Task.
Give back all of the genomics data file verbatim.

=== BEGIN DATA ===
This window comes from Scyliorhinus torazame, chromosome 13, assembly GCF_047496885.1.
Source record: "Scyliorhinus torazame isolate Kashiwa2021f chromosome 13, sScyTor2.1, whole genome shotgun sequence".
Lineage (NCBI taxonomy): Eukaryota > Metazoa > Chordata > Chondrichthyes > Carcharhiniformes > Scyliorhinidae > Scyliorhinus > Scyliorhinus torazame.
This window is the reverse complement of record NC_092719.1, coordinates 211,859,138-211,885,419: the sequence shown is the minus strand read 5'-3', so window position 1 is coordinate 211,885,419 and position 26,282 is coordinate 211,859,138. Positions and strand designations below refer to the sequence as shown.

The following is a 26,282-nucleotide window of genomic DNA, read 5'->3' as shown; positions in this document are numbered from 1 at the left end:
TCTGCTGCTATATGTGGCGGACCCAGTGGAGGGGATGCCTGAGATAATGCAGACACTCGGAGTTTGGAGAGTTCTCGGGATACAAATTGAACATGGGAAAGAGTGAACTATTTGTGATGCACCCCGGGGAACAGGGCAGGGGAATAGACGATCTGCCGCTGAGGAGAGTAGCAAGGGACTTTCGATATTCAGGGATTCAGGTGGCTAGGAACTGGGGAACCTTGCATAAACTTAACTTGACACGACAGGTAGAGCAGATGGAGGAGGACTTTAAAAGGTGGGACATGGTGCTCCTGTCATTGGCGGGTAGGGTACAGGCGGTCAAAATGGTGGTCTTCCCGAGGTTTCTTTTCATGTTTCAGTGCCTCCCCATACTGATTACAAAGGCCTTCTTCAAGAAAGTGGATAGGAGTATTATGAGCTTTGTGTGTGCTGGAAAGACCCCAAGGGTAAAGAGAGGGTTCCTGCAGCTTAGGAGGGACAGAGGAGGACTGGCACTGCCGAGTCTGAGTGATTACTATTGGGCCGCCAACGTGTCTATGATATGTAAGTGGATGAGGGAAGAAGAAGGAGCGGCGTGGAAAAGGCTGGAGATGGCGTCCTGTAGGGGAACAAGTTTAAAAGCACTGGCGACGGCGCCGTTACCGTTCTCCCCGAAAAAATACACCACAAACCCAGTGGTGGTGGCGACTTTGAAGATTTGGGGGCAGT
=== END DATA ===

This window comes from Scyliorhinus torazame, chromosome 13, assembly GCF_047496885.1.
Source record: "Scyliorhinus torazame isolate Kashiwa2021f chromosome 13, sScyTor2.1, whole genome shotgun sequence".
Lineage (NCBI taxonomy): Eukaryota > Metazoa > Chordata > Chondrichthyes > Carcharhiniformes > Scyliorhinidae > Scyliorhinus > Scyliorhinus torazame.
This window is the reverse complement of record NC_092719.1, coordinates 211,859,138-211,885,419: the sequence shown is the minus strand read 5'-3', so window position 1 is coordinate 211,885,419 and position 26,282 is coordinate 211,859,138. Positions and strand designations below refer to the sequence as shown.

The following is a 26,282-nucleotide window of genomic DNA, read 5'->3' as shown; positions in this document are numbered from 1 at the left end:
TCTGCTGCTATATGTGGCGGACCCAGTGGAGGGGATGCCTGAGATAATGCAGACACTCGGAGTTTGGAGAGTTCTCGGGATACAAATTGAACATGGGAAAGAGTGAACTATTTGTGATGCACCCCGGGGAACAGGGCAGGGGAATAGACGATCTGCCGCTGAGGAGAGTAGCAAGGGACTTTCGATATTCAGGGATTCAGGTGGCTAGGAACTGGGGAACCTTGCATAAACTTAACTTGACACGACAGGTAGAGCAGATGGAGGAGGACTTTAAAAGGTGGGACATGGTGCTCCTGTCATTGGCGGGTAGGGTACAGGCGGTCAAAATGGTGGTCTTCCCGAGGTTTCTTTTCATGTTTCAGTGCCTCCCCATACTGATTACAAAGGCCTTCTTCAAGAAAGTGGATAGGAGTATTATGAGCTTTGTGTGTGCTGGAAAGACCCCAAGGGTAAAGAGAGGGTTCCTGCAGCTTAGGAGGGACAGAGGAGGACTGGCACTGCCGAGTCTGAGTGATTACTATTGGGCCGCCAACGTGTCTATGATATGTAAGTGGATGAGGGAAGAAGAAGGAGCGGCGTGGAAAAGGCTGGAGATGGCGTCCTGTAGGGGAACAAGTTTAAAAGCACTGGCGACGGCGCCGTTACCGTTCTCCCCGAAAAAATACACCACAAACCCAGTGGTGGTGGCGACTTTGAAGATTTGGGGGCAGT